I still have my n4 edge and I’ve never had to pull the battery to reset it ok . You guys that are in denial come up with all these conspiracy theories it’s almost comical what I’m herring here . Oh and about the cloud you’ll get 200 gigs for free for a year and as far as the battery concerned it’ll last at lest 3 to 4 years. .I’ve got plenty of old phones that still charge to prove it. On those saved pictures front goggles pictures cloud storage is free back up and all your contact you don’t like the n5 that’s your call your money . But the fact is its a much better phone then you ever had and that’s a fact numbers don’t lie

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    • John

      With 100gb free OneDrive for two years, unlimited photo back up to Google Photos and 6 months free Google Play Music I really don’t think selling cloud storage is on the agenda. Your son should have used Google Photos to back up his iPhone as it’s free and unlimited.

    • Marilina Tzelepi Pateras

      But you don’t have to remove the battery, you can do a hard reset that acts in the exact same way, by holding down the power button until the device turns off and reboots.

  • Mike W.

    I still use my Note 2 every day and love it. Was thinking about buying the Note 5 to move up in the world. No removable battery??? I used to laugh at all those iPhone people crowded around an electric socket as I walked by with a full charge. Now Samsung wants me to join them.

    My Note 2 would have been dead long ago if the battery wasn’t removable. At some point the battery won’t hold a charge as well and your phone turns to junk. What Samsung has done here is built in obsolescence just as Apple has done.

    On second thought, I’ll hold onto my Note 2 and look to another manufacturer to produce a better phone.

    • coldspring22 .

      Yes except for camera, I also found Note 2 to be excellent, very usable even today, 3 years after introduction.. Since camera is separate module, I wish Samsung had produced better camera module for upgrading Note 2, but that’s not in Samsung’s interest.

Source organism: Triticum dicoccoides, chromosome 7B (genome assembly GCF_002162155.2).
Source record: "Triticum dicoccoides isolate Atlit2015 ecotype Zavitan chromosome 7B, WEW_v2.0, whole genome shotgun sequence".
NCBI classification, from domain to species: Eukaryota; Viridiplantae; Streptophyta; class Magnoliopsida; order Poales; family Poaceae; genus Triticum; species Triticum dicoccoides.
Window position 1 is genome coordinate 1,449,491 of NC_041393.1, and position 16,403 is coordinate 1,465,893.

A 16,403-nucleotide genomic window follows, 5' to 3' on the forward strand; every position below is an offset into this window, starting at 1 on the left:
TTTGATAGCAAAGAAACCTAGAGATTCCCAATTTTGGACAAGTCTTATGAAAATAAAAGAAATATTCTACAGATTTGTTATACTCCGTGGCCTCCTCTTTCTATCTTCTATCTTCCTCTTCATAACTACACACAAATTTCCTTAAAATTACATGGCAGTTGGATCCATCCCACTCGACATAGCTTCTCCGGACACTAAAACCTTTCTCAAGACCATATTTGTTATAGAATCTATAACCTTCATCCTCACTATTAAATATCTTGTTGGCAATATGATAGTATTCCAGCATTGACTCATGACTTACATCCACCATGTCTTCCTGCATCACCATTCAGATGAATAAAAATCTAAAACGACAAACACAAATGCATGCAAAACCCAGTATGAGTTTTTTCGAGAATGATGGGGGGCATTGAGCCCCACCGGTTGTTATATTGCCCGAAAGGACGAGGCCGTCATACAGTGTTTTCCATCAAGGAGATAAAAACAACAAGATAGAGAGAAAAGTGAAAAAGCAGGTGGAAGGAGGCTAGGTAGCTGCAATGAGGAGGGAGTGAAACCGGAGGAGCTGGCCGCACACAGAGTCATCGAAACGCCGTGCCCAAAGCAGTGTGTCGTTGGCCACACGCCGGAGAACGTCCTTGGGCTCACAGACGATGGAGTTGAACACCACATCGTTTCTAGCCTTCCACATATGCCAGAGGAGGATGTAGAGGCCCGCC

• 3223

        Honest question, how has touchwiz been after 3 years? Or did you root and install a custom rom? Kinda sucked that based on the news, Sammy stopped supporting the note 2 to give it updates considering that it’s still very usable.

    • abhilashpro

      Excellent to hear that the Note 2 is still a champion! I’ve felt the same way with my Note 2 also. Having said that, (if we can find a way around the battery+storage issue) I think that the Note 5 will become the next Note 2, another enduring classic!

      • Dysturbed

        I have a note 5, and now use my note 2 a tablet and mp3 player, rather than putting music on my note 5. Therefore I agree that the note 2 is still great.

    • kevin farmer

      I recently changed my note2 for a note4, i dont regret it. Wouldn’t go for a note5 though, it is a great looking phone but too slippy for me. I dont use the s pen often but it has proved useful on a number of occasions.

    • Bonedatt

      ..or you can get a Note 4. That’s what I did three weeks ago when I upgraded my Note 2 :-). The T-Mobile sales rep couldn’t understand why I was picking the Note 4 even when the Note 5 was already available for purchase.

    • K

      Right! Absolutely Right

  • John Jackson